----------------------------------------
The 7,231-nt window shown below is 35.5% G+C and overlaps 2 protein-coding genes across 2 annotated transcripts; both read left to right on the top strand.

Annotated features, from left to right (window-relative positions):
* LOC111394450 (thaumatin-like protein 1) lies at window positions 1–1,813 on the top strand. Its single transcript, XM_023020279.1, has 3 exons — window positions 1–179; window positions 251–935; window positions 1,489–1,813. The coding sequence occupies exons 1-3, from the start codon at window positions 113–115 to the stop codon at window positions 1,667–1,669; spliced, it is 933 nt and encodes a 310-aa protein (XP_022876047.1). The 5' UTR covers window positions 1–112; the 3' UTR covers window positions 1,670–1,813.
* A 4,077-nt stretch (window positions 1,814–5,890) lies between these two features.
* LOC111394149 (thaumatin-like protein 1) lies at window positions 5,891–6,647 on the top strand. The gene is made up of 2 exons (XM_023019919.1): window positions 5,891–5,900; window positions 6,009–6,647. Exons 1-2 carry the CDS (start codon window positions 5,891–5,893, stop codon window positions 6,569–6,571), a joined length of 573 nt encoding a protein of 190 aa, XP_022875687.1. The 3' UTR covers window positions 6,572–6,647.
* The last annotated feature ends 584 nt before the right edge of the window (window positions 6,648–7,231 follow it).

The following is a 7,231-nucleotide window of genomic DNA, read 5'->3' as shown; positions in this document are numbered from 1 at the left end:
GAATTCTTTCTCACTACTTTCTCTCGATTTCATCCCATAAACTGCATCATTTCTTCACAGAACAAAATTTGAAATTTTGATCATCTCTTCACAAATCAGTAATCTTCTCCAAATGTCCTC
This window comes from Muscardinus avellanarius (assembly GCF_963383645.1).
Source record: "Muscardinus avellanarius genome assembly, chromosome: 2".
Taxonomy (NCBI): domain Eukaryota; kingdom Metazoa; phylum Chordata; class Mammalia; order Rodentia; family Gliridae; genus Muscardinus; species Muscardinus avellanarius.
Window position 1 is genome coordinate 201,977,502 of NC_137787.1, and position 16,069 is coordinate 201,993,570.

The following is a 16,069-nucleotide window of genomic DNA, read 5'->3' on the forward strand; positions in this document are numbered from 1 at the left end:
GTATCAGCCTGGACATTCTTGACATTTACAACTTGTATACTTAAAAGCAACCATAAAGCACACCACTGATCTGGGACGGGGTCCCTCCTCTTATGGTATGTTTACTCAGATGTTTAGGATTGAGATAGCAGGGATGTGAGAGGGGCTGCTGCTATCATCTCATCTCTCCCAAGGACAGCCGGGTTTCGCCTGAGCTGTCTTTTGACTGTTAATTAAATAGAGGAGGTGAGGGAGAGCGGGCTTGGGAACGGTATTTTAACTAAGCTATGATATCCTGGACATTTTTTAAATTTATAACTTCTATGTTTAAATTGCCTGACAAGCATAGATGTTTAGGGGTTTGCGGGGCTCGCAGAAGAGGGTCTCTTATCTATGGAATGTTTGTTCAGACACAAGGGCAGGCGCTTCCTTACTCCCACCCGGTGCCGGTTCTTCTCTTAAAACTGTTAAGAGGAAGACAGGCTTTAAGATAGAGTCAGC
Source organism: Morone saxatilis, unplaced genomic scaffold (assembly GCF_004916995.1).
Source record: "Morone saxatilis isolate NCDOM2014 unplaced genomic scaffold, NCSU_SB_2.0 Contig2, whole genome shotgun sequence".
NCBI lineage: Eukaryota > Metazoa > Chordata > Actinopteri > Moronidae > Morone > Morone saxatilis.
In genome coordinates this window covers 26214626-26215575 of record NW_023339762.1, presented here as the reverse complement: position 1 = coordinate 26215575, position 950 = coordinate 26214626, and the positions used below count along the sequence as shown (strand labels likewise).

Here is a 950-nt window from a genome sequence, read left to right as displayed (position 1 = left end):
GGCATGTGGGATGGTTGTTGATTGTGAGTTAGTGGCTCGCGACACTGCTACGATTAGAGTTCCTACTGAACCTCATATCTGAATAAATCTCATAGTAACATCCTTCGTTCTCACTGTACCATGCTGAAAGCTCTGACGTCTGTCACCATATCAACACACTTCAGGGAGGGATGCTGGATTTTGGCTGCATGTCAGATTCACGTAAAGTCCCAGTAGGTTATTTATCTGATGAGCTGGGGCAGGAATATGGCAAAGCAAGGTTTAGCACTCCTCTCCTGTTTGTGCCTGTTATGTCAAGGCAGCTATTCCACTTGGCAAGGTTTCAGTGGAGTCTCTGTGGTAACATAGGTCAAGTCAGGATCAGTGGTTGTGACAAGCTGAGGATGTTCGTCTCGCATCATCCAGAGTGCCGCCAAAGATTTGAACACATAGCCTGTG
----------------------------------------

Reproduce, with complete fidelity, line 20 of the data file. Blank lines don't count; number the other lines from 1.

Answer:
GGCATGTGGGATGGTTGTTGATTGTGAGTTAGTGGCTCGCGACACTGCTACGATTAGAGTTCCTACTGAACCTCATATCTGAATAAATCTCATAGTAACATCCTTCGTTCTCACTGTACCATGCTGAAAGCTCTGACGTCTGTCACCATATCAACACACTTCAGGGAGGGATGCTGGATTTTGGCTGCATGTCAGATTCACGTAAAGTCCCAGTAGGTTATTTATCTGATGAGCTGGGGCAGGAATATGGCAAAGCAAGGTTTAGCACTCCTCTCCTGTTTGTGCCTGTTATGTCAAGGCAGCTATTCCACTTGGCAAGGTTTCAGTGGAGTCTCTGTGGTAACATAGGTCAAGTCAGGATCAGTGGTTGTGACAAGCTGAGGATGTTCGTCTCGCATCATCCAGAGTGCCGCCAAAGATTTGAACACATAGCCTGTG